Game Design Fundamentals: Information Channels


Whenever you play a game, you are constantly being fed information about the game’s state through your senses. These are most commonly conveyed through things like character animations, UI elements, particle effects, and so on. As a designer, it’s extremely valuable to know exactly what ways information can be conveyed to the player at any given time. Why? Because of mental bandwidth.

When I say “mental bandwidth”, I mean this - people can only process so much information being picked up by a particular sense at once. When humans look at things, we can only focus our attention on so many things before we become overwhelmed. This is normal; creatures have evolved this trait over thousands of years to prioritize important things like survival. This applies to all of your senses, not just sight - it’s why you can tune out ambient noises in order to listen to specific conversation, or why you don’t feel the clothes against your skin but you do feel the things your fingers are touching. The average human brain can only process so much information from a single sense at once - hence the term ‘bandwidth’. We humans have an upper limit on how much we can process. So what does this have to do with game design?

As a game designer, you’ve got to convey a constant flow of game information to the player, and you want to avoid overwhelming them with it. A classic example of this would be sitting down in a flight simulator and seeing fifteen hundred different buttons, dials, and meters. That much visual information will completely overwhelm a new player and make them drop the game. This is a problem often caused by overly cluttered UI, because it requires the player to focus their eyes on each one (if only for a moment) to get that information into their brains. 

Avoid hitting that mental bandwidth limit by using a different sense to convey that information. The player might not need a UI element to look at, for example. Here are a few examples of games utilizing different channels to disperse the amount of information they convey to the player at once.

Call of Duty uses your peripheral vision to convey when you’ve taken damage. You don’t need a life meter, because the blur effect and reddening of the screen tells you everything you need to know. We use our peripheral vision to spot changes or movements even if we don’t necessarily focus our eyes directly on them. This enables players to keep their visual focus on their targets while still conveying information about health and enemy attackers to them.

Even small things like controller rumble can be used to convey worthwhile information. In Persona 4, Atlus added a fishing minigame. The controller rumble during the fishing game actually conveyed the kind of fish you could potentially catch, which made it a means of selecting the kind of fish you wanted to try for. This allowed you to make the best use of your fishing bait, and removed some of the randomness from the minigame.

Overwatch does a great job of offloading important information to sound and audio in order to convey information. Blizzard added a sound priority system to the game in order to make sure that you hear things that are most important to you depending on the context. If you are in the middle of a battle, for example, it reduces the priority of hearing things like footsteps - especially of those characters you cannot see. Instead, the engine prioritizes the barks of the characters calling out their special moves (like their ultimates) in order to give you as much information as you can get. Furthermore, each of the barks is filtered on a contextual basis. For example, when Pharah uses her Barrage ultimate, she shouts “Justice rains from above!” if you’re playing as her or her enemy, but “Rocket barrage incoming!” to her teammates.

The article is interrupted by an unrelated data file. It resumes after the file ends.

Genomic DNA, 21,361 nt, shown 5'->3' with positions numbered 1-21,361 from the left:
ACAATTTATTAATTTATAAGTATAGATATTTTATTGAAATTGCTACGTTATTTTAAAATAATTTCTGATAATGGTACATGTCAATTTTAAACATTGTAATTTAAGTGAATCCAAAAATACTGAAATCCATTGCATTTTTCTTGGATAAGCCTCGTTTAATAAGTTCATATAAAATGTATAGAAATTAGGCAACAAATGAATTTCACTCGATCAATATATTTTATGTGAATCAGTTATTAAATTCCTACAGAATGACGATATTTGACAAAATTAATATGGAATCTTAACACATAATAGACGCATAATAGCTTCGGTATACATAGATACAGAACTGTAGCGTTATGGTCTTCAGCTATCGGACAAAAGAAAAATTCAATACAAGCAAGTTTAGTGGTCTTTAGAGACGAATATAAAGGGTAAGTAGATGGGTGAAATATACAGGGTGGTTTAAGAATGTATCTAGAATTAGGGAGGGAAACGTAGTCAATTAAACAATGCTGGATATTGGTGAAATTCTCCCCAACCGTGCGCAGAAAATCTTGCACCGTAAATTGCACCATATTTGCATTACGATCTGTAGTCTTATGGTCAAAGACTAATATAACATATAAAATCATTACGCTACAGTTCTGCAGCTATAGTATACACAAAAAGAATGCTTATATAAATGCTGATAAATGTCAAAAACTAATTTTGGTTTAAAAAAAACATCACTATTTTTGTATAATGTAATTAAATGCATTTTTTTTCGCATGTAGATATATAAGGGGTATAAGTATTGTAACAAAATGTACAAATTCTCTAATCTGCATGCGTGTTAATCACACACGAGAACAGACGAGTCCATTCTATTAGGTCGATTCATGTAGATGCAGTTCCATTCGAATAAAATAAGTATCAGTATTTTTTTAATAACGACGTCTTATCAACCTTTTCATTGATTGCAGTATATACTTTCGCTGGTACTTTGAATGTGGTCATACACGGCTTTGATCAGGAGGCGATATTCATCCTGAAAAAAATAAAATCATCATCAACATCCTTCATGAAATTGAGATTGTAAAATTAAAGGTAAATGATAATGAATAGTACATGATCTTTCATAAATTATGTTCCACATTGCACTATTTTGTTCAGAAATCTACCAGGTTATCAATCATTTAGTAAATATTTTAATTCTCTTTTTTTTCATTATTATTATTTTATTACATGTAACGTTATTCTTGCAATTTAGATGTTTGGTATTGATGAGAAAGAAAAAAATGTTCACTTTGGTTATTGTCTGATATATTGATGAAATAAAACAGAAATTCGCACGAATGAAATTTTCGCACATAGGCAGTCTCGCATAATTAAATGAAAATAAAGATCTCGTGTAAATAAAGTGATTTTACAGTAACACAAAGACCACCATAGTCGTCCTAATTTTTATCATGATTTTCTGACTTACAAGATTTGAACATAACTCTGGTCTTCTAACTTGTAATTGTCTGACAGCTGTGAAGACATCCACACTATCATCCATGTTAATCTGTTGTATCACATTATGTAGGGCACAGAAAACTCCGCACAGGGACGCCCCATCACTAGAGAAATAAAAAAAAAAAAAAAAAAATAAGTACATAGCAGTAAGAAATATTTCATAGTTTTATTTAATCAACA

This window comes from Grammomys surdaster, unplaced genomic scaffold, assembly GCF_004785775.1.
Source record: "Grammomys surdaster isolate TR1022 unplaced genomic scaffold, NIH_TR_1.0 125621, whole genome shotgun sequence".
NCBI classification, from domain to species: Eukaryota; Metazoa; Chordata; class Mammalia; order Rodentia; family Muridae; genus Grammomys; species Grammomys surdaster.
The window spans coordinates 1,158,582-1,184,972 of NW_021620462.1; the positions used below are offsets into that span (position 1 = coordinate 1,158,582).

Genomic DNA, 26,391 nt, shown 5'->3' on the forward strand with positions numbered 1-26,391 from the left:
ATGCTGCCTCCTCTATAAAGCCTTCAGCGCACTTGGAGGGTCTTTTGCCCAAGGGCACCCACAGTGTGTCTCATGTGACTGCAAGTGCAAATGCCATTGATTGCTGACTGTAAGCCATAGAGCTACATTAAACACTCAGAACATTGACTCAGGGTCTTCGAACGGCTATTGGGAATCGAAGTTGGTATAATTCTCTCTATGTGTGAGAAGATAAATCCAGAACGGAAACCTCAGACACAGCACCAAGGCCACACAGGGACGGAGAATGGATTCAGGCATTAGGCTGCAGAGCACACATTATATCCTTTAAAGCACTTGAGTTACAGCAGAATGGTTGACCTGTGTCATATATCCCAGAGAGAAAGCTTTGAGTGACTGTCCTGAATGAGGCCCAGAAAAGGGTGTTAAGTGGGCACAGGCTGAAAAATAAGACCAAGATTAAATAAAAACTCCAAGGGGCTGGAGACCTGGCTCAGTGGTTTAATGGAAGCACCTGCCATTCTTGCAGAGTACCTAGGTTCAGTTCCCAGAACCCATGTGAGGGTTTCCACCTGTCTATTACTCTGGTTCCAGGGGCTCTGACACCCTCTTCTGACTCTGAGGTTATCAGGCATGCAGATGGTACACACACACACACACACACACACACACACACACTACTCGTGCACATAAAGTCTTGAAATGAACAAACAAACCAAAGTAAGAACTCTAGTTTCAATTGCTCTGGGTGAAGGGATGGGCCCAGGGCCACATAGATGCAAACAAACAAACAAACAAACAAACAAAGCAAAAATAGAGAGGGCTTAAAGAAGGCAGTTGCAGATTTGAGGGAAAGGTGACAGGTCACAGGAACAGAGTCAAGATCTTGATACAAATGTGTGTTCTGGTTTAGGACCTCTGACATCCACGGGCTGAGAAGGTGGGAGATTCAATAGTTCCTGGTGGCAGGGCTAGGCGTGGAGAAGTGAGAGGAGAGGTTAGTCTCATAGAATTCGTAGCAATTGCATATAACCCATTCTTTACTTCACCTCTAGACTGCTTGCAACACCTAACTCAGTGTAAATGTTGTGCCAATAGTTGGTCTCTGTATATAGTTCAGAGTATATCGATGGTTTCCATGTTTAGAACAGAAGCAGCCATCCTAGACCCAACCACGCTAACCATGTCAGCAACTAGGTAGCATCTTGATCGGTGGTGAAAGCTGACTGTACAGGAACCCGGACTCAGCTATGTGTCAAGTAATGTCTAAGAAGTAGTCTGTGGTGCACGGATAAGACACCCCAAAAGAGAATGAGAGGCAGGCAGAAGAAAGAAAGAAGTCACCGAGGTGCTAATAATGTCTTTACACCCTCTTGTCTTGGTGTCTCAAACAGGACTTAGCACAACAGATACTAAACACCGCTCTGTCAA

In addition to all of this, a designer can emphasize important elements by expanding the number of channels that the information is being conveyed on. Instead of trying to avoid sensory overload, you actually emphasize a specific event by telling the player that it’s important through as many different mental channels as you can. If you remember the post-nuclear explosion scene in Call of Duty 4: Modern Warfare, you can see many of these elements working together in order to feed into the single experience that the designers were trying to convey. The player’s movement speed has been reduced to the prone crawl. The audio is a mix of a heartbeat, radio chatter, and winds. The player’s vision becomes blurry. It’s a powerful effect, because every channel available to you is reinforcing the horror of the scene being depicted.

A good designer is cognizant of the mental channels available to convey information to the player. You can use this as a tool to reduce the amount of information pushed through a channel like direct visual focus, or you can use it in tandem with other channels to convey a much stronger effect. If you want to be a game designer, you should keep this in your pocket as a tool to use when the time is right. Using it properly can emphasize key elements of your game, decrease sensory overload, and even differentiate your game from competitors if you convey information in an interesting or novel manner. 

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